Good-bye, Mitchell.
I met my husband the old-fashioned way at an inaugural ball.
I need to go to more balls.
(LAUGHS) Oh, my God.
Who was that? It's my Uncle Will.
He and my Aunt Sophie are going through a rough patch right now.
He's been living in our basement.
It says he's not looking for love, - just a good time.
- Oh, my God.
- That is so much worse.
- (CHUCKLES) RUSSELL: Gators, recounts, and now measles.
Is there anything good about Florida? Miami is the only major city founded by a woman.
Doesn't make up for the measles.
DALTON: Passengers and crew from over 20 different countries.
That's quite a spread.
We've got quarantine facilities up and running at all major points of entry.
Measles was eradicated in the U.
How are we back here? Well, sir, because measles is awesome.
At being a virus.
It's not as sexy as Ebola, but it is even more contagious.
The pathogens, they can survive in the air for up to two hours after the infected person has left the room.
Ebola is sexy? BAHRI: Yes.
But with measles, one person can infect 12 to 18 others, which is why vaccine hesitancy is such a public health hazard.
People are not getting their kids vaccinated.
And this virus, it actively seeks out the unvaccinated.
Bright side, we may have determined the country of origin.
The person who brought the virus on board the Sea Foam Voyager - was one of the ship's housekeepers.
- 12 days ago, she got back from a trip to the Philippines, where there's rumored to be an outbreak.
Why is it a rumor? TUGGLE: The Philippines hasn't reported any cases of measles to the WHO, and they're not allowing them in to investigate it.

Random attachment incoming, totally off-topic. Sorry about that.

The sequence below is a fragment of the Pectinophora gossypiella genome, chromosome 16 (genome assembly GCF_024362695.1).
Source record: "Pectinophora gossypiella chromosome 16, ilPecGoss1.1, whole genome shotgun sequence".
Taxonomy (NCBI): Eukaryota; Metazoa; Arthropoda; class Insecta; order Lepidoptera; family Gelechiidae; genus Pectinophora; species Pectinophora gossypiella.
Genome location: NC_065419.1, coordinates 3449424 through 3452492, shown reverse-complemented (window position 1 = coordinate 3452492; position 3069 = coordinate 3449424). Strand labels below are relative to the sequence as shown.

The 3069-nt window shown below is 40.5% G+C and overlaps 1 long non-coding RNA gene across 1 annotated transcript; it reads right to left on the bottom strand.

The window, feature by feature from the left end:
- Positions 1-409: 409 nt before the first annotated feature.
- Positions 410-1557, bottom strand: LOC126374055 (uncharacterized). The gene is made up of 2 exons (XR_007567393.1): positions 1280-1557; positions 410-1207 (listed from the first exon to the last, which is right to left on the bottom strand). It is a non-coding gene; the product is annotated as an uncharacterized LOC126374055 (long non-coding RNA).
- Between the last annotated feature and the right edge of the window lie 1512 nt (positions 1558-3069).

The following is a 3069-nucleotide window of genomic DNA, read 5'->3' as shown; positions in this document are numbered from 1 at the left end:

WHO can't contain an outbreak if they can't confirm where it started.
I'm starting to understand why I'm here.
You want me to try to get Andrada to work with us.
Tread carefully, Jay.
Yes, Mr.
Okay, so, we've been back-channeling with the Aussies.
- They want to make a deal.
- That's what I'm talkin' about! In exchange for their full support, they want us to double the number of work visas - for their citizens.
- Oh, is that all? Well, Lawson needs something bright and shiny.
So his party won't call him soft on immigration.
Well, if visas are shiny enough, let's look into it.
All right, we'll have to get DHS, Congress - and the White House on board.
- Yep.
- Should we check in with M-Sec? - She's off the grid.
The only way to get to her is through Dr.
- I don't think we need to pull that rip cord.
Blake? - All right.
- I'll get started on the legwork.
- What about Andrada? Are we good for a sit-down? I haven't heard back from his people yet.
He's dodging us.
Best of all, it slices through bone like butter.
(CHUCKLES) President Andrada, excuse me.
- Hate to interrupt.
- Then don't.
Can I get a word? - I don't talk to errand boys.
- Contact my staff.
(CHUCKLES) Anyone eating these dumplings? I'm so busy hosting, I keep forgetting to eat.
You know how that is.
Would you pass the hot sauce? (SIGHS): You guys hear about the measles outbreak? We leave those matters to our ministers of health.
It's turning into a whole thing.
Lots of departments involved, all because the country of origin the Philippines Oh! Wow.
That's hot.
Anyway, the Philippines isn't cooperating with the World Health Organization, which is really messing up global efforts to control the further spread of a highly contagious disease - that could kill children.
- That that is ridiculous.
That's what I said.
It's got to be a bureaucratic screwup.
My boss is out of town.
Maybe I should let it go.
Under normal circumstances, you know what, I probably could.
But once you're looking at a global outbreak I mean there are consequences.
Arms deals get reconsidered.
Aid packages come under scrutiny.
I had a pocketknife when I was a Boy Scout.
Wasn't as cool as that one, though.
Anyway see you guys back at the conference? Mama's little Jo The bestest little Jo In the whole wide - Whoa! - How we doing in here? Thank you so much for the coffee.
Suddenly this room doesn't seem so bad.
So, we have your results.
Mom is all clear.
Joanna, however, tested positive for measles.
What? No.
No, she got the shot.
After one dose, about 93% of people are protected.